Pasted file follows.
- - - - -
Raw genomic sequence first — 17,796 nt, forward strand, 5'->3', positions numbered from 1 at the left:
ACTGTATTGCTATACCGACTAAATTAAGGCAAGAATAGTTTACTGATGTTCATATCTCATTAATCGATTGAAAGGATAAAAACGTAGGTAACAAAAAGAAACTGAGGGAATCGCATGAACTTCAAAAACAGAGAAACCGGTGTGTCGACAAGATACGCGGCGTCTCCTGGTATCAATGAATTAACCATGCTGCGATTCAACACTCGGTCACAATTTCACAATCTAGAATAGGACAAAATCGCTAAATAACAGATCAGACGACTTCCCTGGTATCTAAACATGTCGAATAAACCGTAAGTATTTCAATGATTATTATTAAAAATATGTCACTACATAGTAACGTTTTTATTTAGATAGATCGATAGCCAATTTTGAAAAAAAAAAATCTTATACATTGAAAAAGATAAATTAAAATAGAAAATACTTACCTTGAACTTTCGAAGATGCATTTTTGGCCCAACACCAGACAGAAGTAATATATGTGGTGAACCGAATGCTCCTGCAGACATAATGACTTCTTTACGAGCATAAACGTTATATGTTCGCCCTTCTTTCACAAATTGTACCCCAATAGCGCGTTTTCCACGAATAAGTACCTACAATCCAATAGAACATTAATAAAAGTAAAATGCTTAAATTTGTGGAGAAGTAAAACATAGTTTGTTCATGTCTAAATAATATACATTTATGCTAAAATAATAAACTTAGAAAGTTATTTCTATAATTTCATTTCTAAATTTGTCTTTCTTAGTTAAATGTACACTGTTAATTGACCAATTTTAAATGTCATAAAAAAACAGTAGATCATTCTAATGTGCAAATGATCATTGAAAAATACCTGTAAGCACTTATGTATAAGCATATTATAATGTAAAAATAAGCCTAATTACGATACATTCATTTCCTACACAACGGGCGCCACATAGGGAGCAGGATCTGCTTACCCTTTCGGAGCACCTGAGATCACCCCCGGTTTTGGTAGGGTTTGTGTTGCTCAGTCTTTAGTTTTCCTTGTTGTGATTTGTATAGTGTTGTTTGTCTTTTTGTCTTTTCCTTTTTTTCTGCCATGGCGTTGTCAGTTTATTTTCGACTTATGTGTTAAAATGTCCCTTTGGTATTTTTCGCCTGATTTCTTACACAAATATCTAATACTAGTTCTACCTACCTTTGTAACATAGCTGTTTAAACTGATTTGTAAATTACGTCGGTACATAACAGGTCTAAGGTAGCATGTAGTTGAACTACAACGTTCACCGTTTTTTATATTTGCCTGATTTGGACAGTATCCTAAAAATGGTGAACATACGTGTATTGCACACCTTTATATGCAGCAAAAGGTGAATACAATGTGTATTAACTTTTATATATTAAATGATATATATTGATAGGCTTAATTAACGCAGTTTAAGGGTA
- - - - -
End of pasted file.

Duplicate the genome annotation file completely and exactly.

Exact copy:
Raw genomic sequence first — 17,796 nt, forward strand, 5'->3', positions numbered from 1 at the left:
ACTGTATTGCTATACCGACTAAATTAAGGCAAGAATAGTTTACTGATGTTCATATCTCATTAATCGATTGAAAGGATAAAAACGTAGGTAACAAAAAGAAACTGAGGGAATCGCATGAACTTCAAAAACAGAGAAACCGGTGTGTCGACAAGATACGCGGCGTCTCCTGGTATCAATGAATTAACCATGCTGCGATTCAACACTCGGTCACAATTTCACAATCTAGAATAGGACAAAATCGCTAAATAACAGATCAGACGACTTCCCTGGTATCTAAACATGTCGAATAAACCGTAAGTATTTCAATGATTATTATTAAAAATATGTCACTACATAGTAACGTTTTTATTTAGATAGATCGATAGCCAATTTTGAAAAAAAAAAATCTTATACATTGAAAAAGATAAATTAAAATAGAAAATACTTACCTTGAACTTTCGAAGATGCATTTTTGGCCCAACACCAGACAGAAGTAATATATGTGGTGAACCGAATGCTCCTGCAGACATAATGACTTCTTTACGAGCATAAACGTTATATGTTCGCCCTTCTTTCACAAATTGTACCCCAATAGCGCGTTTTCCACGAATAAGTACCTACAATCCAATAGAACATTAATAAAAGTAAAATGCTTAAATTTGTGGAGAAGTAAAACATAGTTTGTTCATGTCTAAATAATATACATTTATGCTAAAATAATAAACTTAGAAAGTTATTTCTATAATTTCATTTCTAAATTTGTCTTTCTTAGTTAAATGTACACTGTTAATTGACCAATTTTAAATGTCATAAAAAAACAGTAGATCATTCTAATGTGCAAATGATCATTGAAAAATACCTGTAAGCACTTATGTATAAGCATATTATAATGTAAAAATAAGCCTAATTACGATACATTCATTTCCTACACAACGGGCGCCACATAGGGAGCAGGATCTGCTTACCCTTTCGGAGCACCTGAGATCACCCCCGGTTTTGGTAGGGTTTGTGTTGCTCAGTCTTTAGTTTTCCTTGTTGTGATTTGTATAGTGTTGTTTGTCTTTTTGTCTTTTCCTTTTTTTCTGCCATGGCGTTGTCAGTTTATTTTCGACTTATGTGTTAAAATGTCCCTTTGGTATTTTTCGCCTGATTTCTTACACAAATATCTAATACTAGTTCTACCTACCTTTGTAACATAGCTGTTTAAACTGATTTGTAAATTACGTCGGTACATAACAGGTCTAAGGTAGCATGTAGTTGAACTACAACGTTCACCGTTTTTTATATTTGCCTGATTTGGACAGTATCCTAAAAATGGTGAACATACGTGTATTGCACACCTTTATATGCAGCAAAAGGTGAATACAATGTGTATTAACTTTTATATATTAAATGATATATATTGATAGGCTTAATTAACGCAGTTTAAGGGTA